nedc v brown responding to the 9 th circuit s ruling n.
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NEDC v. Brown Responding to the 9 th Circuit’s Ruling

NEDC v. Brown Responding to the 9 th Circuit’s Ruling

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NEDC v. Brown Responding to the 9 th Circuit’s Ruling

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  1. NEDC v. BrownResponding to the 9th Circuit’s Ruling Presentation for Society of American Foresters October 29, 2010 ● Albuquerque, New Mexico ● SAF National Convention

  2. Clean Water Act & Logging Roads • The Clean Water Act (CWA) requires a National Pollution Discharge Elimination (NPDES) permit for “point source” discharges of pollutants to navigable waters. • Non-point source pollution is not subject to the same permitting requirements and generally is addressed through other CWA programs (e.g. TMDLs). • There are statutory exemptions from the NPDES permit requirement, including for some agricultural operations, but not for forest management activities. • However, by regulation EPA has long exempted silvicultural activities from the NPDES permit requirement of the CWA.

  3. NEDC v. Brown • NEDC sued : • Marvin Brown (the Oregon State Forester); • all the members of the Oregon Board of Forestry; and • Hampton Affiliates, Stimson Lumber, Georgia-Pacific and Swanson Group—companies with state logging contracts that hauled logs on the roads in question. • NEDC alleged: • NPDES permit required for stormwater runoff from forest roads. • Additional parties: • OFIC and AF&PA intervened.

  4. Alleged Facts • NEDC presented photographs allegedly showing turbid runoff from ditches and culverts from the Trask River Road and Sam Downs Road in the Tillamook State Forest of Oregon. • NEDC alleged the state owned the roads (although one is owned by the county). • NEDC alleged that the 4 companies haul logs on the road, thereby “grinding up the road surface and creat[ing] much of the sediment and other pollutants delivered to rivers and streams.”

  5. Plaintiff’s Legal Arguments • Discharges from ditches and culverts associated with the roads are point source discharges. • The silviculture exemption in EPA’s rules is invalid. • Hauling logs is an “industrial activity” within the meaning of § 402(p) of the CWA and, therefore, is subject to stormwater permitting requirements.

  6. Silvicultural Rule “Silvicultural point source means any discernible, confined and discrete conveyance related to rock crushing, gravel washing, log sorting, or log storage facilities which are operated in connection with silvicultural activities and from which pollutants are discharged into waters of the United States. The term does not include non-point source silvicultural activities such as nursery operations, site preparation, reforestation and subsequent cultural treatment, thinning, prescribed burning, pest and fire control, harvesting operations, surface drainage, or road construction and maintenance from which there is natural runoff. However, some of these activities (such as stream crossing for roads) may involve point source discharges of dredged or fill material which may require a CWA section 404 permit.” 40 CFR 1222.27(b).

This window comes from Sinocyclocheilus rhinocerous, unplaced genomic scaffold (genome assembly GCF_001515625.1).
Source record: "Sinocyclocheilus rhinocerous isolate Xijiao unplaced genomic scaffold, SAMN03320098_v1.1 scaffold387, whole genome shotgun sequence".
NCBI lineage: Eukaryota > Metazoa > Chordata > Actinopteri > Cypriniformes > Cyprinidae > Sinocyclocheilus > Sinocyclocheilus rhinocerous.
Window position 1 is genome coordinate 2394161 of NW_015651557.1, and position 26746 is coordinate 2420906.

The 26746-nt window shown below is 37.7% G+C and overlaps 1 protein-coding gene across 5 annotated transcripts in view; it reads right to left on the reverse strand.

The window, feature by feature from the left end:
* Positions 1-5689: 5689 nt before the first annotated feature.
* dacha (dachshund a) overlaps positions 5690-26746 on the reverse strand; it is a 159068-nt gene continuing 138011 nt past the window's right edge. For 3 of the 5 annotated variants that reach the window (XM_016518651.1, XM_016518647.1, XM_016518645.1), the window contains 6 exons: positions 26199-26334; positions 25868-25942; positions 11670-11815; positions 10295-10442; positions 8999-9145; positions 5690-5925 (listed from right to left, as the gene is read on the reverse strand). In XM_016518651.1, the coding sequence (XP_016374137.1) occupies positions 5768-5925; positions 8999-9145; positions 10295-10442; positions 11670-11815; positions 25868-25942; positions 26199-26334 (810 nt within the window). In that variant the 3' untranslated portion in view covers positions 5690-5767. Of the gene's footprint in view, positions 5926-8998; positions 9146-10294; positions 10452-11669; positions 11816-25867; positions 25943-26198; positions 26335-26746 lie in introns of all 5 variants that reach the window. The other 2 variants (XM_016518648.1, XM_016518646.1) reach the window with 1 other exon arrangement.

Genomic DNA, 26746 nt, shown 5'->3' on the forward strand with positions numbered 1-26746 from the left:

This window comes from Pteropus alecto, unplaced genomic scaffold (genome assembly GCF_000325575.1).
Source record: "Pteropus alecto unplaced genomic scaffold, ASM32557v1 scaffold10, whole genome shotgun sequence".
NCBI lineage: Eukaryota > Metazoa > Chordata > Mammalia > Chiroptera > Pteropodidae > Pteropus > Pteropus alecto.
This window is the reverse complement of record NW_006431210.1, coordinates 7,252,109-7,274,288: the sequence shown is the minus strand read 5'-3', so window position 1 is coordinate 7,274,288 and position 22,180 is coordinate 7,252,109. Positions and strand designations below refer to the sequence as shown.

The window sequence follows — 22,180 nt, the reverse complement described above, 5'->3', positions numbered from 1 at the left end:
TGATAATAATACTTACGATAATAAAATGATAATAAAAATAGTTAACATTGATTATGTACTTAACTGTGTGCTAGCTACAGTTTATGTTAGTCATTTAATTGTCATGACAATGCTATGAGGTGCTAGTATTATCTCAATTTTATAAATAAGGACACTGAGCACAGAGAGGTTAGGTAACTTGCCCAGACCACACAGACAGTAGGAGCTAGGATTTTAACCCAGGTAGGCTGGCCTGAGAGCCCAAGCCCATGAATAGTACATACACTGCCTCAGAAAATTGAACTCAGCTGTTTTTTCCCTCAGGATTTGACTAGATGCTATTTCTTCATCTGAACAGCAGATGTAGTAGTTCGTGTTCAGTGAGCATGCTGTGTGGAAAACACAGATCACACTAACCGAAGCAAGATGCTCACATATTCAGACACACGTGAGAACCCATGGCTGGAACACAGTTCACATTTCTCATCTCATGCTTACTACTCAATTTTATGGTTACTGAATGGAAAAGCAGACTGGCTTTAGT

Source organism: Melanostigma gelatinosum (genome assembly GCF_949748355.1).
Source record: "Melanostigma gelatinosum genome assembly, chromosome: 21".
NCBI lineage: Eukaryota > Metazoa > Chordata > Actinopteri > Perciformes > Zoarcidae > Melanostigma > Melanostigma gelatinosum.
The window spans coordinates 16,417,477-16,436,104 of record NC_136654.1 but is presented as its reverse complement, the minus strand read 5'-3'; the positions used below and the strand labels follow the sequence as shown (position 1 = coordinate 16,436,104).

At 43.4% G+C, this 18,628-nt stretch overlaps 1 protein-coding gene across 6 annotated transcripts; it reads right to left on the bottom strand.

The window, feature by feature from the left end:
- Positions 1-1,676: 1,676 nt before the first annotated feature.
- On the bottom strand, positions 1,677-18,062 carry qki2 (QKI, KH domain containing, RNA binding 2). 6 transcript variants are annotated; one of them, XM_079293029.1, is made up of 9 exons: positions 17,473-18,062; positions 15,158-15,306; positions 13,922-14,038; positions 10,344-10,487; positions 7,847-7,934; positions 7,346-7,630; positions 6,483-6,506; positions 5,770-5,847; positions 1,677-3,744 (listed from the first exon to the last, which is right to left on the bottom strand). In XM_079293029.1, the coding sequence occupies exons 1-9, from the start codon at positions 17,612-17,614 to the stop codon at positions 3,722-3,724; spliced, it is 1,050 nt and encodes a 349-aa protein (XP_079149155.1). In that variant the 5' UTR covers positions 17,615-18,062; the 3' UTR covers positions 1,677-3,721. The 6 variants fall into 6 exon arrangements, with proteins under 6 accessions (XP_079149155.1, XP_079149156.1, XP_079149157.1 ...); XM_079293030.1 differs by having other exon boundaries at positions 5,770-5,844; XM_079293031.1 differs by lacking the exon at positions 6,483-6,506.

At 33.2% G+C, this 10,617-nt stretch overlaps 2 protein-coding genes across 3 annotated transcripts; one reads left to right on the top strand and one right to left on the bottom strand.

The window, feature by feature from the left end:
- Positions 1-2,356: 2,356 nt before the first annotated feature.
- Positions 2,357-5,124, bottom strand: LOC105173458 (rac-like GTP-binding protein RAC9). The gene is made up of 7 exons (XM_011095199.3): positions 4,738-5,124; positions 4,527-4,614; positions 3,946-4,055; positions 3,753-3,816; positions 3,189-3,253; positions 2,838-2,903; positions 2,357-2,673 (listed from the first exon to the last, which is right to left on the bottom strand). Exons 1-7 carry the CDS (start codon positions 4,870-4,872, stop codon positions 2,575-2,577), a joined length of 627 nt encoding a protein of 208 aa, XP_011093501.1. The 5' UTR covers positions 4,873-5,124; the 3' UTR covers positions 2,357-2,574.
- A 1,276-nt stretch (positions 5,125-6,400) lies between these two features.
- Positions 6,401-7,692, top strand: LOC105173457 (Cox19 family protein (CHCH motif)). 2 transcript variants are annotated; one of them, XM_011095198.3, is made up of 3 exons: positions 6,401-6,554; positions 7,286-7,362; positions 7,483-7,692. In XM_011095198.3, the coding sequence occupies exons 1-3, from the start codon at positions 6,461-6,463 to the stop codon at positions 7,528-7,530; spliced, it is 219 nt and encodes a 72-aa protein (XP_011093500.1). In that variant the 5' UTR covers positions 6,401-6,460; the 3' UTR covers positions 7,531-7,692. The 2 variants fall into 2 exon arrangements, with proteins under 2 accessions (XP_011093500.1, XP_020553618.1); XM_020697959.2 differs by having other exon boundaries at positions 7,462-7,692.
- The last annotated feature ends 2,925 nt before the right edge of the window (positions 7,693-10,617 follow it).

7. Silvicultural Rule • Defendants argue Silvicultural Rule clearly applies. • Plaintiffs argue that exemption only applies to “non-point sources” and that EPA cannot undermine the CWA by exempting point sources (citing EPIC v. PALCO, No. C01-2821-MHP (ND Cal. Oct. 14, 2003)). • Defendants argue that EPA has broad authority to interpret the term “point source” in the Silvicultural Rule. • Both sides cite the 9th Circuit’s Forsgren decision for support (League of Wilderness Defenders v. Forsgren, 309 F3d 1181 (9th Cir. 2002)).

  8. Clean Water Act Section 402(p) • Two-phase regulatory program for stormwater. • Phase I required permits for stormwater from: • Industrial activity; • Municipal separate storm sewer serving population >100,000. • Phase II required EPA to study and identify additional sources as necessary to mitigate impacts on water quality. EPA identified and required permits from: • Smaller municipal separate storm sewers; • Construction sites >5 acres.

  9. EDC v. EPA, 344 F3d 832 (9th Cir. 2003) • EDC challenged EPA’s phase II rules, including an argument that EPA improperly failed to include forest roads. • On procedural grounds, the court remanded the rule to EPA to reconsider, including reconsideration of whether forest roads should require phase II stormwater permits. • In this case, the court and EPA clearly recognized that forest roads are not subject to phase I permitting requirements as an industrial activity.